Fusion Energy

Fusion Energy Basics

Since the dawn of the atomic age, scientists have been working on concepts and technologies to harness fusion reactions–the same reactions that fuel the sun–to produce usable power here on Earth. Fusion power plants could be operated without producing atmospheric pollutants, and without creating the radioactive spent fuel that occurs as a result of fission based nuclear technologies. Most concepts focus on what is called the Deuterium-Tritium reaction (D-T for short, see below). The probability of fusion of these two isotopes is highest at lower energies than other reactions making it attractive to scientists. It is also helpful that deuterium can be collected from sea water and a working fusion power plant would be able to produce its own tritium!

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Reactants and products of the D-T Reaction. Image Credit: Wikipedia

While these reactions would produce lots of energy there are still many challenges to fusion energy. The D-T reaction produces high energy neutron radiation that is harmful to humans and equipment. Shielding has to be put in place to protect plant operators, sensitive equipment, and the general public from the radiation. To create these fusion reactions in the first place, the plasma must also be heated to temperatures hotter than the center of the sun–far hotter than the melting point of any known material. As a result heating, and controlling the plasma is also a core challenge that scientists are working to solve.

Inertial Confinement Fusion

A number of concepts have since been proposed and tested to solve just that problem. The first method is called Inertial Confinement Fusion. In these designs, lasers (like at the National Ignition Facility at Lawrence Livermore National Lab) or intense magnetic fields (like in the Z-Machine at Sandia National Lab) are used to crush a pellet of deuterium and tritium while heating it. This results in very high temperatures and densities where fusion can occur. This superheated plasma exists only for a small time and is confined by the inertia created by the outer layers exploding under the intense heating they are undergoing, hence the name. In addition to potential energy applications, ICF experiments can be used to probe the most extreme forms of plasmas at high temperatures and high densities. Experimental results can be compared to complicated computer codes that are used to model everything from supernovae to nuclear weapons.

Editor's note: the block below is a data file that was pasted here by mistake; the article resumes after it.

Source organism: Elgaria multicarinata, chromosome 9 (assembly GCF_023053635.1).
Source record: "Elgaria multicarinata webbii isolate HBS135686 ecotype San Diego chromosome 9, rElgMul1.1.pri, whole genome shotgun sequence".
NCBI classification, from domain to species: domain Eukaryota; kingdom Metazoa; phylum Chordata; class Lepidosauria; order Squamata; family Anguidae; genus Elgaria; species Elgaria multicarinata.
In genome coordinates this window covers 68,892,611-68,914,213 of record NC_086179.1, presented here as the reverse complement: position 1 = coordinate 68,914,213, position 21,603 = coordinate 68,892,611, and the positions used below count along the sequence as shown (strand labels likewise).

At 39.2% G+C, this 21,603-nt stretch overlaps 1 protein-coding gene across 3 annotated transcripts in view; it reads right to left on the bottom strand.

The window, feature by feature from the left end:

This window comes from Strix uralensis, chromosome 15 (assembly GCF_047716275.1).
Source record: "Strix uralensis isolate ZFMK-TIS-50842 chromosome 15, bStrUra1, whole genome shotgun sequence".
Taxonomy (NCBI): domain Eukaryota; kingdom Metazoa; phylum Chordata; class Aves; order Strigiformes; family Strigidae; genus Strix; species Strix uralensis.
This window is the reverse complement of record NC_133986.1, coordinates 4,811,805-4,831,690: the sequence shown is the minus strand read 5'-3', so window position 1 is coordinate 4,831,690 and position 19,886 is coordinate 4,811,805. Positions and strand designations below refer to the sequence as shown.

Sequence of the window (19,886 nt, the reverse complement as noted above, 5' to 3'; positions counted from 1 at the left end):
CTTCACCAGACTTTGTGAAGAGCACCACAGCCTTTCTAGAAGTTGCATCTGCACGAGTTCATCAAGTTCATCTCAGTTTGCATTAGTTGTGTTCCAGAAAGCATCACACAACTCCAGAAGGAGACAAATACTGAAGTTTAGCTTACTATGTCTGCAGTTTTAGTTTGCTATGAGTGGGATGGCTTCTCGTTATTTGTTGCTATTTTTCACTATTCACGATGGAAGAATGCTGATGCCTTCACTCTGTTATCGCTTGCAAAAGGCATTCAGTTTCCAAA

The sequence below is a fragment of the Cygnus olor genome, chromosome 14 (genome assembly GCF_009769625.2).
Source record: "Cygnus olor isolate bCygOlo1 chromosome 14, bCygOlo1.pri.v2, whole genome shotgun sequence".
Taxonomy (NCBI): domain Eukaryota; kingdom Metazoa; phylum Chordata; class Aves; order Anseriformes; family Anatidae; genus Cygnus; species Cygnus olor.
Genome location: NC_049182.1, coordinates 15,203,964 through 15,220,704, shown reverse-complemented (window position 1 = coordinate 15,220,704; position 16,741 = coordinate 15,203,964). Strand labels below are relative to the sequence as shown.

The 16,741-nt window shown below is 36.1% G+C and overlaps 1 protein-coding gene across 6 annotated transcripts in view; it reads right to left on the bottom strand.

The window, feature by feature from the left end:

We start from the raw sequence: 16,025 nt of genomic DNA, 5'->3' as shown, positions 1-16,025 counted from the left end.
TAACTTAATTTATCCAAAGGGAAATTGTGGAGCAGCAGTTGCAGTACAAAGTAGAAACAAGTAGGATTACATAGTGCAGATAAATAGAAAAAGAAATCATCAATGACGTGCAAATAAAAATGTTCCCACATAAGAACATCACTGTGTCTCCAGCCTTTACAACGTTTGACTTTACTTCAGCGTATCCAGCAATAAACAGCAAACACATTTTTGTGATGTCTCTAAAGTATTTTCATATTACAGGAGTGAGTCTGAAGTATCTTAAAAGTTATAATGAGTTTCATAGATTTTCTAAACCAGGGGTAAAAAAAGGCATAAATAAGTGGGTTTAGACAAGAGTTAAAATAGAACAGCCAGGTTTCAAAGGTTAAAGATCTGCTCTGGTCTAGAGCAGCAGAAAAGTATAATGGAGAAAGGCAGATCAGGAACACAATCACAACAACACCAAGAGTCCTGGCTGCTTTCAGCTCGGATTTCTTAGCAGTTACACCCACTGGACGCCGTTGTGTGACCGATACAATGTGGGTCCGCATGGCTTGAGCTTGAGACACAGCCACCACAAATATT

Magnetic Confinement Fusion

In contrast to Inertial Confinement Fusion is Magnetic Confinement Fusion. In Magnetic Confinement Fusion, magnetic fields are used as a bottle to hold in the plasma for extended periods of time. By confining the plasma particles for long periods of time, we increase the chances that a deuterium atom will interact with  Research for fusion reactors focuses largely on two kinds of magnetic confinement devices: tokamaks and stellerators.


A tokamak confines plasma in a toroidal shape like a donut. They have magnetic fields that go both in the toroidal direction (around the major axis) and in the poloidal direction (around the minor axis).

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Tokamak Magnetic Fields. Image Credit: Wikipedia

While the first tokamaks had circular cross sections (like in the image above) more modern tokamaks now use a cross section that is more D-shaped. The largest tokamak currently being built is the ITER* experiment in France. Here in the United States, there are several large tokamak experiments. DIII-D* is the largest operational US based tokamak, located in San Diego. Here, experiments are carried out to assist scientists in optimizing future fusion power plants. The National Spherical Tokamak Experiment-Upgrade (NSTX-U)* and the UW-Madison Pegasus Toroidal Experiment* are both “spherical tokamak” geometries–where the device looks more like a cored apple than a donut. These designs allow higher plasma pressures to be maintained with lower magnetic field strengths.

3-D rendering of the ITER Tokamak Experiment. The transparent pink shape represents the plasma configuration. Image Credit: ITER


An alternative confinement scheme is what is known as a stellarator. While the plasma is once again confined in a loop, the magnetic fields are bent and twisted such that the net force on a particle over one orbit of the device is zero. This helps to eliminate some of the instabilities that can occur in tokamaks.

Computer graphic: Magnetic coils and plasma of Wendelstein 7-X. The shape of the plasma is governed by the optimised magnetic field: It features fivefold symmetry, i.e. viewed from above, the plasma is not circular but resembles a pentagon. Other features are the spiral shape of the magnetic axis and the varying – triangular to bean-shaped – cross-section of the plasma.

A schematic of the magnetic coils (blue) and plasma (yellow) in the W7-X stellarator. Image Credit: Max-Planck Institute for Plasma Physics

Stellarators have seen a resurgence in research interest in the last few decades and there are now several large scale experiments all over the world. Wendelstein 7-X* is the largest of these devices and is located in Greifswald, Germany. The Large Helical Device* (LHD) in Japan and the Helically Symmetric Experiment* (HSX) here in Madison are two other stellarators where research is being done to explore the stellarator design as a possible basis for a fusion power reactor.

* UW-Madison Faculty, Scientists, and Students are involved in research efforts on all of these devices. Several of them are even on campus. If you’d like to learn more about our work, checkout the UW-Madison Plasma Research Program Page. If you’re interested in getting involved head over to our page for Prospective Students.